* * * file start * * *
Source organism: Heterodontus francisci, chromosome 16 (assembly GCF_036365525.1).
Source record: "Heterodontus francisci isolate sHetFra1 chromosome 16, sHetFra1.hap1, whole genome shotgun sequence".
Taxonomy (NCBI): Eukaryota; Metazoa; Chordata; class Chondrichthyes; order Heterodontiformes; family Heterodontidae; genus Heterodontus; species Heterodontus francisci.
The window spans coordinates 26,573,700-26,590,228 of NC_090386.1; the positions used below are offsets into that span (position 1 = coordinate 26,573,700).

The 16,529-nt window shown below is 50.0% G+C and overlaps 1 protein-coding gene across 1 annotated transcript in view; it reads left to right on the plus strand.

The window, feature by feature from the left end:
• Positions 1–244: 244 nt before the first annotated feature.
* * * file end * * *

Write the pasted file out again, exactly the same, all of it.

Source organism: Heterodontus francisci, chromosome 16 (assembly GCF_036365525.1).
Source record: "Heterodontus francisci isolate sHetFra1 chromosome 16, sHetFra1.hap1, whole genome shotgun sequence".
Taxonomy (NCBI): Eukaryota; Metazoa; Chordata; class Chondrichthyes; order Heterodontiformes; family Heterodontidae; genus Heterodontus; species Heterodontus francisci.
The window spans coordinates 26,573,700-26,590,228 of NC_090386.1; the positions used below are offsets into that span (position 1 = coordinate 26,573,700).

The 16,529-nt window shown below is 50.0% G+C and overlaps 1 protein-coding gene across 1 annotated transcript in view; it reads left to right on the plus strand.

The window, feature by feature from the left end:
• Positions 1–244: 244 nt before the first annotated feature.